I was sitting in one of the last remaining restaurants in Freetown, one of the few that hadn't been burned down and looted in the rebel advance last January. Sitting opposite was a Nigerian soldier who had been given the job of guiding me and my crew through the badlands around the city. Rebel fighters had been pushed to the outskirts of Freetown, but there were rumours of infiltrators. It was a jumpy time. At night gunfire echoed across the bay and in the morning bodies washed up along the beaches. It was an easy time to die.
At the height of the fighting a cameraman from AP Television News was shot dead by the rebels at a roadblock in the city. I was one day away from leaving Freetown and was treating the soldier to a lunch of roast chicken. He wasn't a man for long conversations, more the occasional wisely chosen word. Suddenly he became animated and pointed through the door. "Look, look! See him?" he shouted. A slim man was walking by, holding hands with a woman. "That one is a cameraman. He was with us during the battle," said John. A cameraman who had been present during the fighting? "Go get him, John. Ask him to come in for a cup of coffee," I said.
Within a few minutes John had returned, followed through the door by a man he introduced as Sorious. The cameraman was soft-spoken and easy- going. Yes, he had been present during the fighting. In fact, he had been trapped behind rebel lines for a while. During the fierce street battles near the presidential palace he had filmed some strong scenes of combat. He had also filmed some captured child soldiers.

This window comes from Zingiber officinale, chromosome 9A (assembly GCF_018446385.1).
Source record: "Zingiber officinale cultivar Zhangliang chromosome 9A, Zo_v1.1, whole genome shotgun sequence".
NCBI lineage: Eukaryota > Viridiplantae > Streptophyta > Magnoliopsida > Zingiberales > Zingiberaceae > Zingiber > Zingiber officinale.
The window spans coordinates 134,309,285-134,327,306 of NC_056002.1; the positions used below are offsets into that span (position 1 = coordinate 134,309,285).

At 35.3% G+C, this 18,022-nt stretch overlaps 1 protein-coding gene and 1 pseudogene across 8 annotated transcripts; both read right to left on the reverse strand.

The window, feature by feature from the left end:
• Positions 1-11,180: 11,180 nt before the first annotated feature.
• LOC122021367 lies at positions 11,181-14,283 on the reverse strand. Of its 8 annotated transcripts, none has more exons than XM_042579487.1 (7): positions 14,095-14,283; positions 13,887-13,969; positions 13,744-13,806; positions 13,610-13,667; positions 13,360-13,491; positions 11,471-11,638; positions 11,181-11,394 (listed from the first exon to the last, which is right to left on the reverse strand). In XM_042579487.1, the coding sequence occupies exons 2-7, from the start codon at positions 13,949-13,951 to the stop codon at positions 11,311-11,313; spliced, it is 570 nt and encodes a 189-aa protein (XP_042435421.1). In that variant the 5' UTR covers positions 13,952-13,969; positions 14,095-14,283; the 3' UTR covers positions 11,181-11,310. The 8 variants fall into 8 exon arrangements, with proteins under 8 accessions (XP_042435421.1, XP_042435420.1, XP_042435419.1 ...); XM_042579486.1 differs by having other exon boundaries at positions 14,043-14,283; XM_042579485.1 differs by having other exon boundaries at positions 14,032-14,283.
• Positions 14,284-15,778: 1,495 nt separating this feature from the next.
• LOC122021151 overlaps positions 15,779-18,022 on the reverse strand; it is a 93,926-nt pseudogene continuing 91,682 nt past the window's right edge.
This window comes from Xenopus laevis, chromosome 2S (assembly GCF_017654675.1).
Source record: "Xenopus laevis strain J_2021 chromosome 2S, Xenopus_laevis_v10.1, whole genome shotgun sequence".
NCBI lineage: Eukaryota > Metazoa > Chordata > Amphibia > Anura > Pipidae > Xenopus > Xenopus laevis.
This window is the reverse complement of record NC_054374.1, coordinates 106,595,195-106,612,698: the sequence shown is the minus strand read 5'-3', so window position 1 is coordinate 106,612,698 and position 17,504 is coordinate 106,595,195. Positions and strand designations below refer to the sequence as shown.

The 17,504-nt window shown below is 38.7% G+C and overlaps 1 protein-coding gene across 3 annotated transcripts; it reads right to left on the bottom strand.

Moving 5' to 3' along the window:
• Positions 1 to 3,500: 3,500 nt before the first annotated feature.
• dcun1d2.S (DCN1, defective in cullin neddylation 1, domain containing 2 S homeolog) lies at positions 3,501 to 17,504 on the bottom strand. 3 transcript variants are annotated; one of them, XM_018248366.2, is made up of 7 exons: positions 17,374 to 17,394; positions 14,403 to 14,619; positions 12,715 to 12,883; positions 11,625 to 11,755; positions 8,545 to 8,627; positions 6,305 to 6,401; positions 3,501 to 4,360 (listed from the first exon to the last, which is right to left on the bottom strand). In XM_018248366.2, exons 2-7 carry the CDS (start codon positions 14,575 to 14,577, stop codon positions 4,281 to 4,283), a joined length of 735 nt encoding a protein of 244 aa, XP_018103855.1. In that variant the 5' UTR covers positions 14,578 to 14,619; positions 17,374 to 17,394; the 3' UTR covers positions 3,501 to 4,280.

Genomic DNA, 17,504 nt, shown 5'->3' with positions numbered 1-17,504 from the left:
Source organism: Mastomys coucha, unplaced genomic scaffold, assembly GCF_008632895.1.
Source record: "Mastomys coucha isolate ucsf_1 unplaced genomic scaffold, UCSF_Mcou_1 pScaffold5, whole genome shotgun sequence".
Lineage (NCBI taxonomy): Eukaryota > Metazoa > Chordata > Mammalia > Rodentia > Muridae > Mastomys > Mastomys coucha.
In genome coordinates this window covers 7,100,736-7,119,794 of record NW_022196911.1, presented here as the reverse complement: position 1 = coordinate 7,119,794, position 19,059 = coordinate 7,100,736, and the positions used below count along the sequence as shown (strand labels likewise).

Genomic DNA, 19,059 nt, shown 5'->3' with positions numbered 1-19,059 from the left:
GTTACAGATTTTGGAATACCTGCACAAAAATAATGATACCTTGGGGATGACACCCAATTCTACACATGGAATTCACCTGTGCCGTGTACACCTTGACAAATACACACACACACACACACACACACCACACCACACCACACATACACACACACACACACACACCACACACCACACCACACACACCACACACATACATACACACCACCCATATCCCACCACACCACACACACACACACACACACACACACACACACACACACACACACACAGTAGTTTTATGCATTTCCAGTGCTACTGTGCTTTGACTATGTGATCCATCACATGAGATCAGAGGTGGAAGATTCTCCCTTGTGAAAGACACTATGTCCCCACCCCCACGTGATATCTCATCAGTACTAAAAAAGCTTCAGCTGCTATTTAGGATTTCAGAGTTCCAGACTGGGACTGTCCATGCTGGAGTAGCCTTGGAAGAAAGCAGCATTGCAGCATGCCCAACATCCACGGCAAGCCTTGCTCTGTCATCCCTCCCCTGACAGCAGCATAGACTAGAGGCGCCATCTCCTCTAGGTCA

My heart began to race. This was material that nobody else had been able to record. Most of the cameramen in Freetown had - for good reasons - kept clear of the really dangerous gun battles in the town centre. Either that, or they had been refused permission to pass roadblocks by the nervous government and Ecomog (West African security force) troops. Nor had they been around to record the entry of the rebels into the city suburbs.
What Sorious had recorded was potentially material of real significance. But I worried. What would his camerawork be like? He was shooting on a digital camera but I had no idea whether he was technically competent.
He told me he had been filming in order to put together a documentary for Sierra Leone TV, and that he also wanted to sell it abroad. Sorious wanted to show the world what was happening to his country.
He took me and my BBC colleague Nigel Bateson - a veteran of many wars - to a house in the suburbs and produced his tapes. Over the next hour we watched - silent and deeply shocked - as the scenes of horror he had recorded were played on his edit machine. This was war footage of a kind I had not seen in a long time. Combat death, public execution, brutalising of child prisoners, refugees cowering under the hail of gunfire. And all of it had been recorded with remarkable steadiness and composure. We bought the right to show some of the film on BBC News.
We were due to leave later that day and so our conversation and interview with Sorious was rushed. But when his material was broadcast as part of a lead item on the Nine O'Clock News the newsroom fell silent. As the editor, Jonathan Baker, remarked, it had been a long time since any piece of footage had had such an effect.
The BBC switchboard was also jammed with calls. Some of them were angry. A number of callers believed the BBC should not have broadcast such graphic images of warfare. As the father of a small child I have sympathy with such views. But Sorious's footage …